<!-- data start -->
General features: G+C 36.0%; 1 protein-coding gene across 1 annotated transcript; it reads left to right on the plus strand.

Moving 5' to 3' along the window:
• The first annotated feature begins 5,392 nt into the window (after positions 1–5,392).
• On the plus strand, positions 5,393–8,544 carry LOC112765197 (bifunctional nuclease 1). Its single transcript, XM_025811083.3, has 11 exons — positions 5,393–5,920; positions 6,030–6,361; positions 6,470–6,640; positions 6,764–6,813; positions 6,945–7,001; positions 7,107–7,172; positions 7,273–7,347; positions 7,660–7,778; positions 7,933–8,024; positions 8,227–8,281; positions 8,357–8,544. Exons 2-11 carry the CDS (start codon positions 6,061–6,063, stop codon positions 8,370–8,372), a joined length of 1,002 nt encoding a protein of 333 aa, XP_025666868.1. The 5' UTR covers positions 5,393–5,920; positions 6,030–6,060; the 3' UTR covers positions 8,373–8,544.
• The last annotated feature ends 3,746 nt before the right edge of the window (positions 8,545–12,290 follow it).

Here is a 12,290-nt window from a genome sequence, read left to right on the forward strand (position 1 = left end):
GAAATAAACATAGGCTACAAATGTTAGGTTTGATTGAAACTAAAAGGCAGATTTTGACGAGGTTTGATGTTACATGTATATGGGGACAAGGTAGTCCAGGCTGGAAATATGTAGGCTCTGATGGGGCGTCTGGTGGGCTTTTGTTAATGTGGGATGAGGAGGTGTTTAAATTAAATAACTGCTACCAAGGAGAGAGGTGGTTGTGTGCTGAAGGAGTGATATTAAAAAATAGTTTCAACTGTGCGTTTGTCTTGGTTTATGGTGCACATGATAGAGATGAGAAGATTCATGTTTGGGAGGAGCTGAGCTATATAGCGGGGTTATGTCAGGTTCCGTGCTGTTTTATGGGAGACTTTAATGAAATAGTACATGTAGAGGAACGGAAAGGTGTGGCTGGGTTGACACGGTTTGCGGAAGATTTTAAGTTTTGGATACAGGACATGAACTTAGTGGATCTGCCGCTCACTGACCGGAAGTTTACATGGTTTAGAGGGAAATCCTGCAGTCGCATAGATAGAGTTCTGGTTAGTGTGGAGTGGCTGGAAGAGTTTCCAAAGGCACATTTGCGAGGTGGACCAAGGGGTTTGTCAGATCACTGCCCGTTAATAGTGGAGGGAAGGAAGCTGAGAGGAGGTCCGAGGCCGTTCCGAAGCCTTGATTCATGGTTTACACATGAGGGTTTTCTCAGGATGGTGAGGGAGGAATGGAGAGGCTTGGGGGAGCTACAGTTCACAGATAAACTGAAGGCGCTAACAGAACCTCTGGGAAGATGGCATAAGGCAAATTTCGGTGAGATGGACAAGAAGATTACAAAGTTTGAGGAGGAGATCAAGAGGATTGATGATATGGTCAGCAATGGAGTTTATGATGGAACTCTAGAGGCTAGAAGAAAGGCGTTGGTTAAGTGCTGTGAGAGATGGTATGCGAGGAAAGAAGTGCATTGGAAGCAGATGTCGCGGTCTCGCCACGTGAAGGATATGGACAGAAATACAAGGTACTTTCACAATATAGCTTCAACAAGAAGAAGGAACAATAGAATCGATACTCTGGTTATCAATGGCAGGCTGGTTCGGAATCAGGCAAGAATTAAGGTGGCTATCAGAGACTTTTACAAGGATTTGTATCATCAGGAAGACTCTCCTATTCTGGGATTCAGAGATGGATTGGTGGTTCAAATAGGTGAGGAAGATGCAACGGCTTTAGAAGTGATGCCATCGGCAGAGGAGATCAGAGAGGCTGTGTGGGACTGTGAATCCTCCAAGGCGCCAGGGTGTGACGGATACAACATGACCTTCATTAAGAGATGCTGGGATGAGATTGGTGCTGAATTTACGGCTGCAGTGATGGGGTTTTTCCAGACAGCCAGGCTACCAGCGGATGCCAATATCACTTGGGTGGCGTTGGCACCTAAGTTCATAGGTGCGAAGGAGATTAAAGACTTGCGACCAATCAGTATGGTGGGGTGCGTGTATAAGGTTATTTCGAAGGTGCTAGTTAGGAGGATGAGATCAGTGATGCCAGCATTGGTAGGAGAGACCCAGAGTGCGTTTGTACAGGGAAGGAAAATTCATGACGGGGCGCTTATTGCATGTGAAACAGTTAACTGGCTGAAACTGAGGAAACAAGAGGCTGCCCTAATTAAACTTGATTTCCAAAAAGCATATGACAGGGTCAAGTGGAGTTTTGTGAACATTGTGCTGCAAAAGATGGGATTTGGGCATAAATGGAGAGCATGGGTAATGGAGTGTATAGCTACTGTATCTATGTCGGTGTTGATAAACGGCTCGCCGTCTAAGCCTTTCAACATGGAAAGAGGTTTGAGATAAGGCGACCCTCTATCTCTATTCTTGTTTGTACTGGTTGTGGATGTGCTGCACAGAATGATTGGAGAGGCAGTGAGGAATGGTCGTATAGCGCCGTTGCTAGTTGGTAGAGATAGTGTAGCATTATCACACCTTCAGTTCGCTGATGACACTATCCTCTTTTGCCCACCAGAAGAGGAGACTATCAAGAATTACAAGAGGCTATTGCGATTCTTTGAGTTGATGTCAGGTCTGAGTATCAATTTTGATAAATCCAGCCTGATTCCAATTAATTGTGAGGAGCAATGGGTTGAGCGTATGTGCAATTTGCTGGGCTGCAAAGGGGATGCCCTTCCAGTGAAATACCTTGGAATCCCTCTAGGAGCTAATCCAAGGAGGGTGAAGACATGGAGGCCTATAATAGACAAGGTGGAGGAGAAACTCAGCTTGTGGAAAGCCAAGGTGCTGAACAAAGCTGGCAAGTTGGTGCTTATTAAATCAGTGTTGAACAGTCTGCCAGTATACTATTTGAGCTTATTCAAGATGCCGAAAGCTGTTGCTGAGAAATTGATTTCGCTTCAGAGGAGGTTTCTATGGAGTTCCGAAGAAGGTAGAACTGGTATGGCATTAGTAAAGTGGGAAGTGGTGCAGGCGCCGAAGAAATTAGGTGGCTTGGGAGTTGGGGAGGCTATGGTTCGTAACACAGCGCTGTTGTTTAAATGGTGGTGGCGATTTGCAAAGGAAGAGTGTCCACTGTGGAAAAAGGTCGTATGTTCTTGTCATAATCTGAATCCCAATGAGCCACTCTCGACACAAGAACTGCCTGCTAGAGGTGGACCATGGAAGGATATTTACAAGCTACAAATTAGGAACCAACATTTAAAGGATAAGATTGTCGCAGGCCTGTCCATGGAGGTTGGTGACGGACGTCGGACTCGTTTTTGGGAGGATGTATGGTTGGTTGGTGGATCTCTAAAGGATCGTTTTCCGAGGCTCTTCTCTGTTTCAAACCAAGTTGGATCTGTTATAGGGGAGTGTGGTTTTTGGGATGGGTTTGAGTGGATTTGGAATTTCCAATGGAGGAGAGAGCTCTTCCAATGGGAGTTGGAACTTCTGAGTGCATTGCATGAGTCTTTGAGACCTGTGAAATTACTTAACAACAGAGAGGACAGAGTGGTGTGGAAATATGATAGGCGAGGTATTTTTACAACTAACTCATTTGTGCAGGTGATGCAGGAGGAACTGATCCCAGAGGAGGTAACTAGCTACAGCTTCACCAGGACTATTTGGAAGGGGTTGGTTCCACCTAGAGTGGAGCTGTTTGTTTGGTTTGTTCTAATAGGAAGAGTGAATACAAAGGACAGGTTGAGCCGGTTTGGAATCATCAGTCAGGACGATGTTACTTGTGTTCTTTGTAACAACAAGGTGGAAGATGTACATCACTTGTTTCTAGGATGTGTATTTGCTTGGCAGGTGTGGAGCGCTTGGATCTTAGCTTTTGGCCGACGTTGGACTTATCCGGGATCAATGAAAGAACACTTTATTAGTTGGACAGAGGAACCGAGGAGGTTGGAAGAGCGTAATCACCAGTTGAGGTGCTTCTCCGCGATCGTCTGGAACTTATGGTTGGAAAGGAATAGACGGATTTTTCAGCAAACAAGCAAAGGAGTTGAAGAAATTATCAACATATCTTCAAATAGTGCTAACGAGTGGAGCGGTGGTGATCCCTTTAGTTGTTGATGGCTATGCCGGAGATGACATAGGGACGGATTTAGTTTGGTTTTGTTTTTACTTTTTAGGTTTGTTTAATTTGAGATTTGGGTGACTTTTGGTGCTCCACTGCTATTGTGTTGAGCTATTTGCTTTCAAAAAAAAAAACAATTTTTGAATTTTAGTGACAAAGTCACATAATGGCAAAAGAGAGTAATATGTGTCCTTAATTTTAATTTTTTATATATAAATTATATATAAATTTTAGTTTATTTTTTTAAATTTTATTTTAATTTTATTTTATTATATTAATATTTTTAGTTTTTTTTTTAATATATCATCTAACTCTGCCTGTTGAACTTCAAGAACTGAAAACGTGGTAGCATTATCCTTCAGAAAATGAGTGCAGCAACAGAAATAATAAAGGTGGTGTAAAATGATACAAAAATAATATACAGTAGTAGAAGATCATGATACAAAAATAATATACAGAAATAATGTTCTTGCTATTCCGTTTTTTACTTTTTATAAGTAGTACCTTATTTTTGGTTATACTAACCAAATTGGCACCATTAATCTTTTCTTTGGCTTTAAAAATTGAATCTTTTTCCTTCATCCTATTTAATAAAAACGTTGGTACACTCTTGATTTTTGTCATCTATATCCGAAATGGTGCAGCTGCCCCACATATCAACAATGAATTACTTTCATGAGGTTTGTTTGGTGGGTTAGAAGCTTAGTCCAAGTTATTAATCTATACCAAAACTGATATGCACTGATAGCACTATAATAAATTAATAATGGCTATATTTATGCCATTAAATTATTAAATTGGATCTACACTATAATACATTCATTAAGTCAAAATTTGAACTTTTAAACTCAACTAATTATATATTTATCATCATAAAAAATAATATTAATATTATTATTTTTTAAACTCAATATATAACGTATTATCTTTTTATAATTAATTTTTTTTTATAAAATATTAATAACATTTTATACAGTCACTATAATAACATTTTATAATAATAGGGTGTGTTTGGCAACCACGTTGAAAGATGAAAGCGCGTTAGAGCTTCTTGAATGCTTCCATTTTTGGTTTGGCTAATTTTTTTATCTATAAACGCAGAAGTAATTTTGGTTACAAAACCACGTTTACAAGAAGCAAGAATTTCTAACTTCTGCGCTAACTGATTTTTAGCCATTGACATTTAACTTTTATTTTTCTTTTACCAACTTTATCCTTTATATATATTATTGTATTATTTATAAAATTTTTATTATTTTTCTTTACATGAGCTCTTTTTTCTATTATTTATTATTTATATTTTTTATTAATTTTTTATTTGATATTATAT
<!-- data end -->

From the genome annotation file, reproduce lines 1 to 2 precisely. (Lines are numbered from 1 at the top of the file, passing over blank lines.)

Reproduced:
General features: G+C 36.0%; 1 protein-coding gene across 1 annotated transcript; it reads left to right on the plus strand.

Moving 5' to 3' along the window: